Prisoner wrote note complaining of feeling ill moments before he mysteriously died

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Liam Lawson, 28, was discovered slumped at his desk in his cell on G wing at Hull Prison on October 28, 2019 – having previously also complained of a racing heart, sweats and felt light-headed

Liam Lawson, 28, was discovered slumped at his desk in his cell on G wing at Hull Prison on October 28, 2019
Liam Lawson, 28, was discovered slumped at his desk in his cell on G wing at Hull Prison on October 28, 2019

A prisoner who wrote a note saying he felt unwell just moments before he was found dead in his cell died of natural causes, an inquest has been found.

Liam Lawson, 28, was discovered slumped at his desk in his cell on G wing at Hull Prison on October 28, 2019 – having previously also complained of a racing heart, sweats and felt light-headed.

Following an inquest, the jury of 12 people decided there was nothing suspicious about Liam’s death and neither was there evidence it was suicide.

The inquest previously heard from forensic pathologist Dr Michael Parsons who conceded he could not say exactly what caused the 28-year-old’s death.

Dr Parsons told the inquest there was no evidence of trauma or any drugs or other substances in his system to explain his death. He concluded the medical cause of death was natural causes but could not say exactly how he died.

He said: “While his death is natural the exact mechanism for that is best described as unascertained.”

Dr Parsons was concerned there may have been some underlying but undetected heart condition and he even took the step of warning Lim’s family to get tested for such a condition but these thankfully proved negative.







Liam worked at Hull Computers & Mobiles before his death in Hull Prison
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Image:

MEN MEDIA/HULL LIVE)

Although the exact medical reason for Liam’s death will never be known the jury decided they were able to return a conclusion of natural causes rather than an open conclusion, Hull Live reports.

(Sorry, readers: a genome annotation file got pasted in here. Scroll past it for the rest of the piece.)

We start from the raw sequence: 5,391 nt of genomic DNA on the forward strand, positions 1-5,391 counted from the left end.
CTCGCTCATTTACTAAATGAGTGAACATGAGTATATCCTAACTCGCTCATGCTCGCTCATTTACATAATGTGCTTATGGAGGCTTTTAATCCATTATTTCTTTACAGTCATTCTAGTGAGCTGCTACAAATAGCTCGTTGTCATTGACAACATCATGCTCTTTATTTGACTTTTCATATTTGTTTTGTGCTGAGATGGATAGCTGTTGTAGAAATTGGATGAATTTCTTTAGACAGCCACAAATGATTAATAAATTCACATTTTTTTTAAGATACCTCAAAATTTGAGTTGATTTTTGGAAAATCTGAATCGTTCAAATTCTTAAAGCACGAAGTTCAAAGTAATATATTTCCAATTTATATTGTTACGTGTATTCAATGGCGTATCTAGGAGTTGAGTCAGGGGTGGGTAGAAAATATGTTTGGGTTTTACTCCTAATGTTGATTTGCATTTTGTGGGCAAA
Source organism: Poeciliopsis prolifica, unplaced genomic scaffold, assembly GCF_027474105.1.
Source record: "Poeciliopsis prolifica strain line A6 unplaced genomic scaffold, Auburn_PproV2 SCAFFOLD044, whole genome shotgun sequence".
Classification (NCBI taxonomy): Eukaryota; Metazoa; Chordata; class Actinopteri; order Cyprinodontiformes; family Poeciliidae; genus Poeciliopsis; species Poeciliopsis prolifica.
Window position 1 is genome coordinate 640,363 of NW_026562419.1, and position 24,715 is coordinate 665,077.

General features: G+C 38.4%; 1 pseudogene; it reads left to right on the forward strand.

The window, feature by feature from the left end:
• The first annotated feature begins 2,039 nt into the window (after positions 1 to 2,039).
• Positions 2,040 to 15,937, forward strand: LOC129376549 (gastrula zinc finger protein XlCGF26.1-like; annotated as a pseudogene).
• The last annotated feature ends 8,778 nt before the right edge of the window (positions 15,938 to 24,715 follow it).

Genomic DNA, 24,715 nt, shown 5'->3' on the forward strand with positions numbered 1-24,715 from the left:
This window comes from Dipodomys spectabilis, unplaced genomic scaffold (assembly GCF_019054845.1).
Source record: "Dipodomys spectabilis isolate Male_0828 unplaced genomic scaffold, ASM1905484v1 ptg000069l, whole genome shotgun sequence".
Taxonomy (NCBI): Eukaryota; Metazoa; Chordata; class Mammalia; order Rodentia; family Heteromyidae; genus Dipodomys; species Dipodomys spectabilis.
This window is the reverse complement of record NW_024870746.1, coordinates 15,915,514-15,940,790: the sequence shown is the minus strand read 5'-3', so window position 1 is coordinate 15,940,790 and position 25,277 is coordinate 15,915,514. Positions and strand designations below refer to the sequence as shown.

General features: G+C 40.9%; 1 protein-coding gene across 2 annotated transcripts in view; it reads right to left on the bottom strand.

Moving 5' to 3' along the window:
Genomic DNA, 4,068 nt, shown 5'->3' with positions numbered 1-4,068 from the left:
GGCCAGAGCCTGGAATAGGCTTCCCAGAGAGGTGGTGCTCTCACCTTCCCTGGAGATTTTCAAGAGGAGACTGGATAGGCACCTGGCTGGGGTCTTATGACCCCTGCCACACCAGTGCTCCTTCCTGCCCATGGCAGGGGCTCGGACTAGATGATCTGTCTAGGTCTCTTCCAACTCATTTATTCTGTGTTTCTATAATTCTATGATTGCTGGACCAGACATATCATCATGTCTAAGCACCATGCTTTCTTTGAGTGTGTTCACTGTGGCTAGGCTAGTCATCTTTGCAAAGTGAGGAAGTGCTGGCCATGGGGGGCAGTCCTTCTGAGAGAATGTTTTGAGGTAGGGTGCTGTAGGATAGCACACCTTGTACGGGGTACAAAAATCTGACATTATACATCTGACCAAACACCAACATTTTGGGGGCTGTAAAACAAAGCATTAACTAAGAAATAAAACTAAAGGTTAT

Liam had been handed a five-year sentence in May 2019 year for arson with intent to danger life after setting fire to a plastic crate outside his neighbour’s door in Beverley Road on February 2, 2019.

The family of Liam, who were unable to attend the hearing, wrote an emotional tribute which was read out at the inquest.

It said: “Liam was extremely intelligent and loved sports. His humor from him was unique and he made everyone laugh. He also loved nature and would often go out on walks with his nan who he was very close to.

“I have won many awards including in football and karate. He was a black belt in karate by age 11. He was also into technology and built his own computers.

“Liam was kind-hearted, generous and helpful. We miss him enormously every day. He will always be in our hearts.

“We are devastated and there is no greater tragedy than to lose your child. Our lives have changed forever.”

But his family also said Liam seemed tired and under the weather in the weeks before his death and told them he had trouble sleeping after taking on three jobs at the prison but didn’t want to drop them and lose his privileges.







An inquest heard how the Hamlin, who suffered from heart disease, was due to be released just weeks before his death in July 2020
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Image:

MEN MEDIA/HULL LIVE)

Concerns were raised over the non-prescribed painkillers and epilepsy drugs found in Liam’s system. The family’s representative suggested Liam many not have sort medical help for fear he would be disciplined.

The inquest heard that there had been a problem with prescribed medication being sold, given away or stolen among when Liam prisoners was in Hull Prison.

This issue was raised by the Prison Ombudsman in a report following an investigation into Liam’s death. Gary Sword, head of residence and safety, told the inquest major improvements had since been made.

He said: “In 2018-19 there were a total of 511 incidents in prisoners when they were found under the influence of illicit drugs.

“That dropped to 370 in 2019-20, then dropped to 98 in 2020-21 and in 2021-22 it has fallen further to 32.”

Mr Sword also told the inquest there have been improvements made regarding the dispensing and control of prescribed medication.

He said: “Each cell now has a medication safe with the prisoner given a combination number to open it. In some cases the medication is taken by the prisoner while under supervision to ensure it is taken.

“As a result of Liam’s death we now have weekly task meetings regarding misusing prescribed drugs so we can proactively tackle the issue.”

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George Holan

George Holan is chief editor at Plainsmen Post and has articles published in many notable publications in the last decade.

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